The ads in the Ladies Home Journal magazine through…… [Read More]
History of World War II: American Involvement and Social Effects of the War on America
Many people think that the United States' involvement in World War II did not actually begin until Japan infamously attacked the American navy base at Pearl Harbor, on December 7, 1941. However, in truth, even before the Pearl Harbor attack by the Japanese, the American President, Franklin Delano Roosevelt (FDR) and other U.S. military, industrial, and economic leaders had taken initial steps to mobilize the nation into a wartime economy. In terms of both mobilization at home and social effects of the war, the onset of World War II contributed greatly to changes, many of them permanent, in American society and the American way of life.
In the build-up to the war, American factories were offered economic rewards by the government for adopting wartime production modes and practices. Consequently, United States industry focused increasingly on…… [Read More]
History of Fashion: HO TO MARRY a MILLIONAIRE 1953 (Monroe)
History of Fashion: How to Marry a Millionaire
How to Marry a Millionaire is a 1953 romantic comedy set in New York City starring Betty Grable, Marilyn Monroe, and Lauren Bacall, directed by Jean Negulesco. The costumes of the film, as designed by Charles Le Maire, showcase the 'New Look' popularized by Christian Dior. The 'New Look' (as exemplified most prominently in the red, full-skirted gown worn by Marilyn Monroe in a scene set in a powder room) featured sweeping skirts, a tiny cinched waist, and an exaggerated bosom. It was an ultra-feminine ideal that stood in stark contrast to the more practical, comfortable, and androgynous appearance of orld ar II fashion. The style of the New Look was far more restrictive and made women look more like artificial adornments than the ideal of 'Rosie the Riveter.' omen during the…… [Read More]
U.S. Women in 1930s-1940s
Women's History and 19th Amendment
On August 26, 1920, Secretary of State Bainbridge Colby quietly signed the Nineteenth Amendment into law. By guaranteeing all Americans the right to vote "irrespective of sex," the passage of the Nineteenth Amendment capped more than half a century's worth of struggle by finally recognizing a woman's right to vote.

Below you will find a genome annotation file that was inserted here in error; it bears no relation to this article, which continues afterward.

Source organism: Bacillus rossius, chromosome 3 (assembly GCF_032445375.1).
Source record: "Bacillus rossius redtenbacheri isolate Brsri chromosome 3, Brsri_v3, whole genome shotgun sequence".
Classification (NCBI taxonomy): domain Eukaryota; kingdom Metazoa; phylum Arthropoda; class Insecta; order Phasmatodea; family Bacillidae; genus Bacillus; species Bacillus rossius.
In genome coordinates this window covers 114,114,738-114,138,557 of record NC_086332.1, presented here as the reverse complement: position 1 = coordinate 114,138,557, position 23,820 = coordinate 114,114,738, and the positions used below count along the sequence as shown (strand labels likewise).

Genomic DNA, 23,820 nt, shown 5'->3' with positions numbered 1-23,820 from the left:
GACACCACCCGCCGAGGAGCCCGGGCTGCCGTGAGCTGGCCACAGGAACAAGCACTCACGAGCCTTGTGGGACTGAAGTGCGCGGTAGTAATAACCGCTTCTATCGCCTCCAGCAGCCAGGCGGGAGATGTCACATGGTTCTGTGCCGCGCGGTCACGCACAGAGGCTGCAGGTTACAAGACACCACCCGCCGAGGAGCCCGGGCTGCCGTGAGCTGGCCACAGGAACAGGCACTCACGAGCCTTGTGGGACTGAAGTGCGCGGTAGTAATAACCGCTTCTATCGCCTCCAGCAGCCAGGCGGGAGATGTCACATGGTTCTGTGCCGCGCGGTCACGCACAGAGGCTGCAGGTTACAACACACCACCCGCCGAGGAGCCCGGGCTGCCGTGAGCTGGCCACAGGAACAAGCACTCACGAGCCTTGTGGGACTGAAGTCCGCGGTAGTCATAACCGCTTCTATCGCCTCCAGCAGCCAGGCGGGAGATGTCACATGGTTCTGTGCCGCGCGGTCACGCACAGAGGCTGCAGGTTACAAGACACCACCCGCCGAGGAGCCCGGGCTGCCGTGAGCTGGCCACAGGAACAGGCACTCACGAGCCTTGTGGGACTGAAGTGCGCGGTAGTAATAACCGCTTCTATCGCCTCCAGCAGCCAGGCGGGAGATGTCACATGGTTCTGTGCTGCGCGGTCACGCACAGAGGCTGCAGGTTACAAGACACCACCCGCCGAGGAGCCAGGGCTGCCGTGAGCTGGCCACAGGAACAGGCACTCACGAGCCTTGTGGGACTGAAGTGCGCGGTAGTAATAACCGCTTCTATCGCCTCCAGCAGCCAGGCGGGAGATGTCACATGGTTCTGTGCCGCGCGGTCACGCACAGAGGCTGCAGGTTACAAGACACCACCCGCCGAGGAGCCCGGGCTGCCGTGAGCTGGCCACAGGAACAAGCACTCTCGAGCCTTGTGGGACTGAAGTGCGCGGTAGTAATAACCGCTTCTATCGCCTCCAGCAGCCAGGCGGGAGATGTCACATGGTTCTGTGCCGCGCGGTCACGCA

The Nineteenth Amendment was an important milestone in women's rights. However, the suffragettes who thought that equality would be achieved through the vote were sadly mistaken.
This paper examines how despite the passage of the right to vote, the structures of sexual and gender-based inequity continued. It examines women's experiences from the Great Depression through the Second World War, giving particular focus on the activism and experiences of poor women and women of color.
Working Women in the 1930s
In the book Gender and Jim Crow, Glenda Gilmore points to a…… [Read More]
Embedded Communication in Advertising
"There is no evidence that advertising can get people to do things contrary to their self-interest." -- JI Fowles, in Advertising's Fifteen asic Appeals
"Good advertising does not just circulate information. It penetrates the public mind with desires and belief." -- Leo urnett, Advertising Executive and Creator of the Marlboro Man
"The ability to attract new smokers and develop them into a young adult franchise is key to brand development." 1999 Philip Morris report
When the preceding collection of opinions regarding the influence of modern advertising are considered in conjunction with the iconic advertising image shown above, it becomes quite clear that, much like advertising itself, forming an informed position on this ubiquitous aspect of modern marketing is simply a matter of perception and perspective (elch 120). Corporate conglomerates and other private enterprises ascribe tremendous value to the persuasive power of advertising, bombarding the general public…… [Read More]
Chinese American Women Defense Workers in World War II: Article Review
In the article entitled “Chinese American Women Defense Workers in World War II” by Xiaojian Zhao, the author examines that role that Chinese American women played during WWII when they went to work for the Defense Industry and essentially acted as Chinese American versions of the famous Rosie the Riveter who was popularized during the Women’s Movement of 1970s as a throwback to the wartime era and the empowering position that women assumed on the home front as the men went off to war. Overall the works is very fascinating and provides a lot of details about the lives of many of the Chinese American women who helped make the planes and claim their piece of history in the 1940s. The author’s main purpose in writing the article was to show how Chinese American women were not left out…… [Read More]